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TAYLOR SWIFT Lover gets 7/10


Taylor Swift
Lover
Republic/Universal

7/10

After the polarising release of ME!, the pop culture capitaliser turned pride anthem You Need To Calm Down and the delicately produced The Archer, knowing what to expect from Taylor Swift’s impending LP was an impossible task. Lover is by no means a disappointment – if anything it’s an assurance that Swift still possesses the same magic that made records like 1989 and Speak Now so immeasurably successful.

Swift keeps things playful – quick paced melodies with spoken ad libs and tight, electronic production care of Lorde’s team Jack Antonoff and Joel Little (among others, no Max Martin in sight however). Lover is entirely a pop record – it lacks the darkness and overhauled production of it’s predecessor Reputation, with not an explosive break down in sight. This new album is light; it’s a cloud where Swift explores her new love in skies of positivity. It feels genuine and at times self-reflective. Tracks like Afterglow and I Think He Knows tease a balance between subtle introspection and mindless adoration.

There’s not a moment out of place, this new record a well polished love letter. Swift seems calmer, less concerned with public concern and her snake-doused alter ego and more consumed with her Lover. Instead of writing for an audience, it seems like she’s writing for herself. The production is restrained to match Swift’s demeanour, the instrumentation purposeful and compact.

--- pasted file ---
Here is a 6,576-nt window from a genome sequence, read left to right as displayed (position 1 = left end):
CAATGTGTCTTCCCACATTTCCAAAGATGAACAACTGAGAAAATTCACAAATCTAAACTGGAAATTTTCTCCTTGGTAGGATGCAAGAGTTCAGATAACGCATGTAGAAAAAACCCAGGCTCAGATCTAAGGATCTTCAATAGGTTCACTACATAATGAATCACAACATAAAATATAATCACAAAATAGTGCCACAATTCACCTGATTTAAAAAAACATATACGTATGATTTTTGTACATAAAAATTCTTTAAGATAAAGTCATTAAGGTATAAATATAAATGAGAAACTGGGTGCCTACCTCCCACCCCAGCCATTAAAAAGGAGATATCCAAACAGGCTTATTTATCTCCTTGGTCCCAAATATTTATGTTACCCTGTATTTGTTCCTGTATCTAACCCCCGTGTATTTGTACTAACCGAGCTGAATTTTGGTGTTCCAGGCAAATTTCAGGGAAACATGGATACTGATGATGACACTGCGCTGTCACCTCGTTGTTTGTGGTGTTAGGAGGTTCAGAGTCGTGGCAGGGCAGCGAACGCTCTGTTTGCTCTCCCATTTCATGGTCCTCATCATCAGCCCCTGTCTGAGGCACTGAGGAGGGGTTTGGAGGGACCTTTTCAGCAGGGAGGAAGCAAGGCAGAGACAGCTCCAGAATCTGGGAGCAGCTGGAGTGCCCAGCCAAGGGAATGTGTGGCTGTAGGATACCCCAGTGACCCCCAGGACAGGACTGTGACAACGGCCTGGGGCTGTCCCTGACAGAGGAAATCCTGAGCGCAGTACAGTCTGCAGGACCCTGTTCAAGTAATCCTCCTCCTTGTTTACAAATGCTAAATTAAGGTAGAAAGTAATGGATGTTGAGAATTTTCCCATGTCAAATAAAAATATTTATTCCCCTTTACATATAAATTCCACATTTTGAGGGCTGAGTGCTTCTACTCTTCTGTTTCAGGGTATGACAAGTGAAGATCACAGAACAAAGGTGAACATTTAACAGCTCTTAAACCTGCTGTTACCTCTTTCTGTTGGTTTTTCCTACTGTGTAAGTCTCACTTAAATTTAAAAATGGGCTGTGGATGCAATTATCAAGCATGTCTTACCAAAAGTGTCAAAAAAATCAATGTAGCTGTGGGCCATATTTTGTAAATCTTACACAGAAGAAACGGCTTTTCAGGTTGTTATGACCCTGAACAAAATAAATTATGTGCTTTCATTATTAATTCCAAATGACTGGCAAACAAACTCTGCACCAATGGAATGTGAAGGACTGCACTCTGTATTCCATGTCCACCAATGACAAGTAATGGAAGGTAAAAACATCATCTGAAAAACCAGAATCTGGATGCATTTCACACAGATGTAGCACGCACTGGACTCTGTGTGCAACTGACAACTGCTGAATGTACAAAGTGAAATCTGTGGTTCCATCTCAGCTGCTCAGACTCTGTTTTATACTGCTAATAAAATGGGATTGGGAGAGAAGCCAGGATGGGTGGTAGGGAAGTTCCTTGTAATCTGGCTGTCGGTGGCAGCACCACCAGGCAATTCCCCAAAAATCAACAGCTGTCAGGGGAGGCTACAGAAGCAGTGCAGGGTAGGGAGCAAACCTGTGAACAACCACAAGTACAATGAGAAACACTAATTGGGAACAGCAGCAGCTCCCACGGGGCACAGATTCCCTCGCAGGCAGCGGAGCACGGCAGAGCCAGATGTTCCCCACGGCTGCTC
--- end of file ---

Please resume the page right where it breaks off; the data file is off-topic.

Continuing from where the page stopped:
It’s Nice To Have A Friend plays with new sounds, Swift’s airy tone the only familiar aspect as the track starts and ends without fuss, and nothing to prove. There’s a lot of references to high school considering the singer is 30, but it feels part of Taylor’s MO to conjure up memories and play to the younger audience. At times it feels cringeworthy, but at others it works – most notably in Miss Americana and The Heartbreak Prince. Somehow, the immaturity that should be as striking as it was in ME! is nowhere to be found. The song holds emotion, layers its sounds perfectly and carries a hint of darkness with its brooding synth.

False God is a major highlight: a grooving, snappy drum beat coupled with a smooth, melodically explorative delivery from Swift. All of the songs themselves intertwine to bring forth one wall of sound. It’s an experience, like stepping into Taylor’s world rather than having her pushing it into your face. It’s intimate, and it’s a well crafted exploration of a softer side to the singer.

Swift is exceptional. She seamlessly slips into another version of herself and produces yet another pop defining record.

CAITLIN NORRIS

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